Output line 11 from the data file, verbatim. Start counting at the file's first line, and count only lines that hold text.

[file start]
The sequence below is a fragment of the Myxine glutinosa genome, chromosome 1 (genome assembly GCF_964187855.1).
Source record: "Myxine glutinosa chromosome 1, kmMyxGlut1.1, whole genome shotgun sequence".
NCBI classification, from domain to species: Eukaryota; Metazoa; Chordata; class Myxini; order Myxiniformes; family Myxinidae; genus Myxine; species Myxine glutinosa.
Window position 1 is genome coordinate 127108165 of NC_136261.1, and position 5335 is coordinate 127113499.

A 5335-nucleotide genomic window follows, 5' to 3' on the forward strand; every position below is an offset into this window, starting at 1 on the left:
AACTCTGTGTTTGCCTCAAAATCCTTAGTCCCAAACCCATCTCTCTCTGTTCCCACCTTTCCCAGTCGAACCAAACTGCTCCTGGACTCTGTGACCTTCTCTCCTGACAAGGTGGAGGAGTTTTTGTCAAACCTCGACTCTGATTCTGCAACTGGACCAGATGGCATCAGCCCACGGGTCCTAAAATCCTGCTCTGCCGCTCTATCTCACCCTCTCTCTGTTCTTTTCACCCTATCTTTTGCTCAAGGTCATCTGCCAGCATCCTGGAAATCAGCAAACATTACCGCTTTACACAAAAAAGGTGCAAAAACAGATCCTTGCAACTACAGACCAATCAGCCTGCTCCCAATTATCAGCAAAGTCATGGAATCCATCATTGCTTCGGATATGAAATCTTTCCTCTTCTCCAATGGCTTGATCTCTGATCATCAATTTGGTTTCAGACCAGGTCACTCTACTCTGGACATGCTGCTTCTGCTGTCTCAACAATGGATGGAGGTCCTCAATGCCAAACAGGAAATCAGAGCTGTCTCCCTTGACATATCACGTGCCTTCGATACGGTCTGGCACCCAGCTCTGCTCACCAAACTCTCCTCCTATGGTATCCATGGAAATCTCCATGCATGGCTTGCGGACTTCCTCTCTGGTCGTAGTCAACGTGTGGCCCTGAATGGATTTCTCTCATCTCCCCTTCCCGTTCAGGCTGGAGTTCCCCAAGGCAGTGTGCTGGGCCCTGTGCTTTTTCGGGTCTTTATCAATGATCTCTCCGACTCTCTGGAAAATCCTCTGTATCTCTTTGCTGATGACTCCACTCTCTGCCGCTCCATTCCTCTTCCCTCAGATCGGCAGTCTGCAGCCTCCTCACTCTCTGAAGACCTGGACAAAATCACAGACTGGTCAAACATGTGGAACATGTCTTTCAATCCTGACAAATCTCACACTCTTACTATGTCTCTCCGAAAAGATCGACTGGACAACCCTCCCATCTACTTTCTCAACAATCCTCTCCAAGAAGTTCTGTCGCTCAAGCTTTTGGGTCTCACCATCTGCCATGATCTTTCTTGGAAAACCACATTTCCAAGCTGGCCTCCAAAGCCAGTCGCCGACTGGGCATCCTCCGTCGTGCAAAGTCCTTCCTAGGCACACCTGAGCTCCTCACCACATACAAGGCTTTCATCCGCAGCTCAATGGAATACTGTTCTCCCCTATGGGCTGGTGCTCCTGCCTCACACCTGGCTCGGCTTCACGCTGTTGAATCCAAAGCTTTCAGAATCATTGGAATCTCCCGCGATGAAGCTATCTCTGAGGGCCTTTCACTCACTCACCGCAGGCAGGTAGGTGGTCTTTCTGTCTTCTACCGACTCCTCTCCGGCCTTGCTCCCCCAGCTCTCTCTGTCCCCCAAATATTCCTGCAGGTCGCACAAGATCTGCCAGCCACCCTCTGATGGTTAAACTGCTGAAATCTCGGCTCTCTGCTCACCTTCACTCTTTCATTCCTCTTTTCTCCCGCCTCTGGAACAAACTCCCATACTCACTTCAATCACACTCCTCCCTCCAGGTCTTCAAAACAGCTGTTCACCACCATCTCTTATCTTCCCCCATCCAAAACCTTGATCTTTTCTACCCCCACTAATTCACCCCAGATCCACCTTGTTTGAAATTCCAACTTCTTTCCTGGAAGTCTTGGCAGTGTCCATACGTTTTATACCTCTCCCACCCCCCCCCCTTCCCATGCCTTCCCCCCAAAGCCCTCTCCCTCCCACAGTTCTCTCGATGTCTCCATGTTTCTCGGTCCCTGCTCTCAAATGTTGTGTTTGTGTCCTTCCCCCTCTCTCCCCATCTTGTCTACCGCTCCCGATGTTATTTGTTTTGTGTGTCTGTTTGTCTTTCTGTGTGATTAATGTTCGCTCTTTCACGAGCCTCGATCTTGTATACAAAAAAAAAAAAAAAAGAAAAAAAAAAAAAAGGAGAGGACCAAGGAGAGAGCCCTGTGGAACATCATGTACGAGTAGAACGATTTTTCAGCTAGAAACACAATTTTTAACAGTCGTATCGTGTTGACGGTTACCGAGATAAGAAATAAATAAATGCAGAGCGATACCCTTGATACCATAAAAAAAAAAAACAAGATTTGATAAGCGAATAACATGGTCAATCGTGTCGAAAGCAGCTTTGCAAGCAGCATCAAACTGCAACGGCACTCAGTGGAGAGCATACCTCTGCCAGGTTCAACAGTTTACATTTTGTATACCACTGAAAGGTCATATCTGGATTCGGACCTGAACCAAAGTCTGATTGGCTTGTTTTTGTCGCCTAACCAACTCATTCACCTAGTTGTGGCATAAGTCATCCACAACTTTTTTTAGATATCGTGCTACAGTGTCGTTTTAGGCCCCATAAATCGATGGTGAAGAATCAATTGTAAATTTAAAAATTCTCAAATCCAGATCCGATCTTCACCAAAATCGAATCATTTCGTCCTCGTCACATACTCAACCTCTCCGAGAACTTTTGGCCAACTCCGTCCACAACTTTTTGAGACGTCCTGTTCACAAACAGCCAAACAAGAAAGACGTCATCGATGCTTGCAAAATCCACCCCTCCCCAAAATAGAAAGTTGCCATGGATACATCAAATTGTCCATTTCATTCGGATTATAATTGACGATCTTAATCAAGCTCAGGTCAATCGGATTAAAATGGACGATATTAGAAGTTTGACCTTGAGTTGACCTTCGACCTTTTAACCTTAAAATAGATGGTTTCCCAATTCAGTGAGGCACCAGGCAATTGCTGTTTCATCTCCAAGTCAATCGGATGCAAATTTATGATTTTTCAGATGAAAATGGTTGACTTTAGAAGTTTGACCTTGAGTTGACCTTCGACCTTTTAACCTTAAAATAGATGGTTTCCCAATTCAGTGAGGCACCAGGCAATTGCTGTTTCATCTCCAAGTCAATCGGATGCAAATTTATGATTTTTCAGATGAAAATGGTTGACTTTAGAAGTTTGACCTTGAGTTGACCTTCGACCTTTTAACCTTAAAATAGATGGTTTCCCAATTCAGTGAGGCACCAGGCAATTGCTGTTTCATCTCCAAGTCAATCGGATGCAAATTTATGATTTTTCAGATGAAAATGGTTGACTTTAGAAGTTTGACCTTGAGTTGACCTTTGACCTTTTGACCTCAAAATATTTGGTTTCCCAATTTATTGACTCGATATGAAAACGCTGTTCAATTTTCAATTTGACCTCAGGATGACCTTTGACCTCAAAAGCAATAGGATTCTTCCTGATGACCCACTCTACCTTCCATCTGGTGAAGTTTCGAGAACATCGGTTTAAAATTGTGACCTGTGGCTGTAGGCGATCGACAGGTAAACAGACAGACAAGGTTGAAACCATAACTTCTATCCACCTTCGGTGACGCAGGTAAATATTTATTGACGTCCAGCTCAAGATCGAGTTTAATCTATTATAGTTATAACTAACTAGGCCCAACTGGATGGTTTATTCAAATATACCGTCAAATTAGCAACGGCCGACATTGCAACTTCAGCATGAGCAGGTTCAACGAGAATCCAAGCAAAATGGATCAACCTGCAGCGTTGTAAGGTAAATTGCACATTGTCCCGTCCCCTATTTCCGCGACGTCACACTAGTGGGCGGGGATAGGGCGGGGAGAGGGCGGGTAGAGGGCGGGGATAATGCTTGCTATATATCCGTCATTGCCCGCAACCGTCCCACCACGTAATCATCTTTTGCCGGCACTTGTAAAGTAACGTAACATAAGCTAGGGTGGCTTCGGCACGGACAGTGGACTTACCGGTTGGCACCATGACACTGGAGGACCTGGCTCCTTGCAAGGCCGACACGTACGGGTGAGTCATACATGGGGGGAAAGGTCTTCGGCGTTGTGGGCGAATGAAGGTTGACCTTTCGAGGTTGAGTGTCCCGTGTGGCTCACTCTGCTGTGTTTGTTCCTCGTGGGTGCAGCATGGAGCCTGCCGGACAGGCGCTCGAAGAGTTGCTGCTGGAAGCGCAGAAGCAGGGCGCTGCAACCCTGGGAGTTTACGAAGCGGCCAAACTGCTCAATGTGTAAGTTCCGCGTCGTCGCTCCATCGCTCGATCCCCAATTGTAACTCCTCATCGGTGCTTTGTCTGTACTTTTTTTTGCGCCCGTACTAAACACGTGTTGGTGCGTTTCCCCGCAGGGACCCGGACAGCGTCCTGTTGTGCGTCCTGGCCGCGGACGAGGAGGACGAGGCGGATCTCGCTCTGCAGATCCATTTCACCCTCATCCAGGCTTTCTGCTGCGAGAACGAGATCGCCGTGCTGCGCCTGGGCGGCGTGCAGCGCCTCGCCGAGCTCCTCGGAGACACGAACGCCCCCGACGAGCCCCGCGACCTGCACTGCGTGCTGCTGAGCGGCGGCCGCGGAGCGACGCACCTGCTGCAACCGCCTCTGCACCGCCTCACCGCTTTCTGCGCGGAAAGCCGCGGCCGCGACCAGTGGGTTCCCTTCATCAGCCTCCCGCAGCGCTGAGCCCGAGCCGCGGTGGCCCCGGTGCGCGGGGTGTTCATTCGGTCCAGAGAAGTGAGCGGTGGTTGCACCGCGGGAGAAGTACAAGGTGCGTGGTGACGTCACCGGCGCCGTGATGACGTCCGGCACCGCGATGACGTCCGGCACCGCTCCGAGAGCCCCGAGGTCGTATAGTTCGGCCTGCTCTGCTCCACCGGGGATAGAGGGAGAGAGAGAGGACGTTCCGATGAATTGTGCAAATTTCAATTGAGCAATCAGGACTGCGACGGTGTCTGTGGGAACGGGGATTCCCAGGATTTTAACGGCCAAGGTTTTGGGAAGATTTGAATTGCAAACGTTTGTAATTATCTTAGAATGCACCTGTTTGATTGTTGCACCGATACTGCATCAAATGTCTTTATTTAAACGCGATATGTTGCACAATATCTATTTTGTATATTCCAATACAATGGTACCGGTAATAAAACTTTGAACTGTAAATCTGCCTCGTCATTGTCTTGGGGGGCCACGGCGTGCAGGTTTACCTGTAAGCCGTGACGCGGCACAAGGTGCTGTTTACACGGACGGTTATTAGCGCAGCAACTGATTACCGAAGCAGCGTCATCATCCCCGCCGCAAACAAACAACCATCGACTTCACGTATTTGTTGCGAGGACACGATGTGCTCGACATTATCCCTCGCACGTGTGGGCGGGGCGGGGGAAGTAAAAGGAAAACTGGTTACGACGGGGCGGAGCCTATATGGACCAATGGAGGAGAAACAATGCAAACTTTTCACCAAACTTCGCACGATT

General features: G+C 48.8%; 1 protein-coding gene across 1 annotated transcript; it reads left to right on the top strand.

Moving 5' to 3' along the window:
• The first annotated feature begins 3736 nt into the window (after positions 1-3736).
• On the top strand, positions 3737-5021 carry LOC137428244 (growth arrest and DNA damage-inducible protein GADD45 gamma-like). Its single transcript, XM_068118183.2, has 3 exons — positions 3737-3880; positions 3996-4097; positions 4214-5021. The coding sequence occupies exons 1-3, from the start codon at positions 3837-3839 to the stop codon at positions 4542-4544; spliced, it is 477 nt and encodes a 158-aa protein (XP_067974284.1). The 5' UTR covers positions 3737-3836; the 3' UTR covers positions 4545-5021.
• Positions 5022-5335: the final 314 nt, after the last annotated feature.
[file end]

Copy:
• Positions 5022-5335: the final 314 nt, after the last annotated feature.